We have evidently seen a leadership in denial through the terse and half committed comments that have been offered in response to the xenophobic attacks, and one would be forgiven for concluding that largely the South African government has been in some form of denial.
South Africa by factual definition is considered by many people to be a deeply violent society, and the government and people of South Africa must own up to this, just like what the Brazilian government must do. Rio and Johannesburg are known as the world’s to two crime capitals, and that is not an exaggeration of any sort. The statistics to back this are shocking.  
South Africa commands a murder rate of 50 people a day, and has a rape rate of 65 000 per year, and only Rio has a higher murder rate than Johannesburg.
Many emigrants from South Africa will cite crime and violence as the push factors that got them out of the country, apart from the die-hard apartheid racists that fled because they could not stand black rule.
The culture of violence in South Africa is rooted in colonialism and apartheid, both diabolical episodes of history that principally thrived on violence. Just like with the other people across Africa, the response of the oppressed has always been counter-violence, and that explains the liberation wars waged by Frelimo in Mozambique, ZANLA/ZIPRA in Zimbabwe, SWAPO in Namibia, Mau Mau in Kenya, and indeed Umkonto weSizwe in apartheid South Africa.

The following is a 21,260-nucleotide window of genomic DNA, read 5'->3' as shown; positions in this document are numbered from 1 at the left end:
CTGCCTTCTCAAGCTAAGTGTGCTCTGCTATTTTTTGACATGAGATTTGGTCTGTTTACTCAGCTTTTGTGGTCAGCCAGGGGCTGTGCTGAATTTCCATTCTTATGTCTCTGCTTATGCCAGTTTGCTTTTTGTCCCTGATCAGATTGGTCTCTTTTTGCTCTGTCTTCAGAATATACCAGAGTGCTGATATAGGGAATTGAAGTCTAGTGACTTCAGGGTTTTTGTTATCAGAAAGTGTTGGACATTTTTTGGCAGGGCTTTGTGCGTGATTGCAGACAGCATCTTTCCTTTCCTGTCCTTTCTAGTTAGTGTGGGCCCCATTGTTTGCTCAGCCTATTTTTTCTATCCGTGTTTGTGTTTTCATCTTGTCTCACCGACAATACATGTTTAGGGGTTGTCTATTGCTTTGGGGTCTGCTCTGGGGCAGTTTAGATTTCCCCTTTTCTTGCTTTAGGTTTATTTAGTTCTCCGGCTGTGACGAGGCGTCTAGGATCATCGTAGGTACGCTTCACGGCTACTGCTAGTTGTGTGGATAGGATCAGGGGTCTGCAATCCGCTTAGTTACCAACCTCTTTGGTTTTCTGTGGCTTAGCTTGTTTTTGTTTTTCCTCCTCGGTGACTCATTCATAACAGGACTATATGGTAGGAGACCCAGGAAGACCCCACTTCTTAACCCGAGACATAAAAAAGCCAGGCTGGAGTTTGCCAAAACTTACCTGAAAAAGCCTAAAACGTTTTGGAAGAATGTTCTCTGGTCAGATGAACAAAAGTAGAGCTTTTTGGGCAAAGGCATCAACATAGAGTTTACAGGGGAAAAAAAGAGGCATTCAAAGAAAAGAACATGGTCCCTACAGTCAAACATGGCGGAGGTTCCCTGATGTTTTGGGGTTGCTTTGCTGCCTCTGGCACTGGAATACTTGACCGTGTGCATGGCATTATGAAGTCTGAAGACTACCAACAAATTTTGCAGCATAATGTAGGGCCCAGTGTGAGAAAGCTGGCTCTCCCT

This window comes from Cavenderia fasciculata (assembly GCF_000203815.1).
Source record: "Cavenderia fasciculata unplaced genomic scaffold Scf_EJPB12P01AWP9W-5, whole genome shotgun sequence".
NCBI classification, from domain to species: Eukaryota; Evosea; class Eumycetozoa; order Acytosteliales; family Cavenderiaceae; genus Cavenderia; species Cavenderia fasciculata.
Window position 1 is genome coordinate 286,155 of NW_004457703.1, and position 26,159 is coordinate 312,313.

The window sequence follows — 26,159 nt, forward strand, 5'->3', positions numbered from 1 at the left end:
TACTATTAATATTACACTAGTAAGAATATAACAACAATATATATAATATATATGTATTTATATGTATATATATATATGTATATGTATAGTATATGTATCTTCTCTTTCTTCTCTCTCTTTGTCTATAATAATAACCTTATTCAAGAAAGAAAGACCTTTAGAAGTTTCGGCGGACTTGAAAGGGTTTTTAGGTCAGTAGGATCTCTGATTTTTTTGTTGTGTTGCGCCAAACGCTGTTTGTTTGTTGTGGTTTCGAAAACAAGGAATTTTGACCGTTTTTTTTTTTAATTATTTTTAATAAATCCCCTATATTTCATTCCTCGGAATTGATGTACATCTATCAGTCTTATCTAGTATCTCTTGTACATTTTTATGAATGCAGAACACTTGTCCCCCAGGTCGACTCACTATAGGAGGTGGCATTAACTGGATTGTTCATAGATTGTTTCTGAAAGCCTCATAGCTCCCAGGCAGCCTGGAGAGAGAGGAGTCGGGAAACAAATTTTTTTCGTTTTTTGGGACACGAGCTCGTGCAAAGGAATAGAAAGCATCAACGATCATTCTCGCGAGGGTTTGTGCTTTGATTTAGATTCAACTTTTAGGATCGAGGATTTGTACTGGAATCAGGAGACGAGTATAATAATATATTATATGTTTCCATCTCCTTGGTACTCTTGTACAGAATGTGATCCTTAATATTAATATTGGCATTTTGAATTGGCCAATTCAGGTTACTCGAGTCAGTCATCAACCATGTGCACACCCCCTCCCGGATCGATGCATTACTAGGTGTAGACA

South Africa is styled as the rainbow nation, boasting of the sometimes overrated magnanimity of Nelson Mandela’s reconciliation principles, and it is ironical to many Mandela admirers that we today see a South Africa burning with primitive barbarism. But it must be noted that the diverse communities in South Africa have since independence been deeply intolerant of others, especially outsiders from fellow African countries.
Apartheid left a white against black racism still in place in South Africa, and obviously it left white domination prevalent. Sadly white domination thrives on black inferiority in South Africa. White supremacy in South Africa is still so intact that black South African activists can only hit newspaper headlines for kicking down statues of dead white colonialists, but are too cowardly to even confront one living white capitalist, or dare tell a white person strolling the streets of South Africa that they are a foreigner. Rather the xenophobic hoodlums find it easier to go for the softer target in fellow Africans from the north of the Limpopo.
Apartheid South Africa forcefully created ghettoes for black South Africans, and it is proving hard to re-culture the ghetto population into any meaningful aspiration – to wean them from the culture of dependency and hopelessness.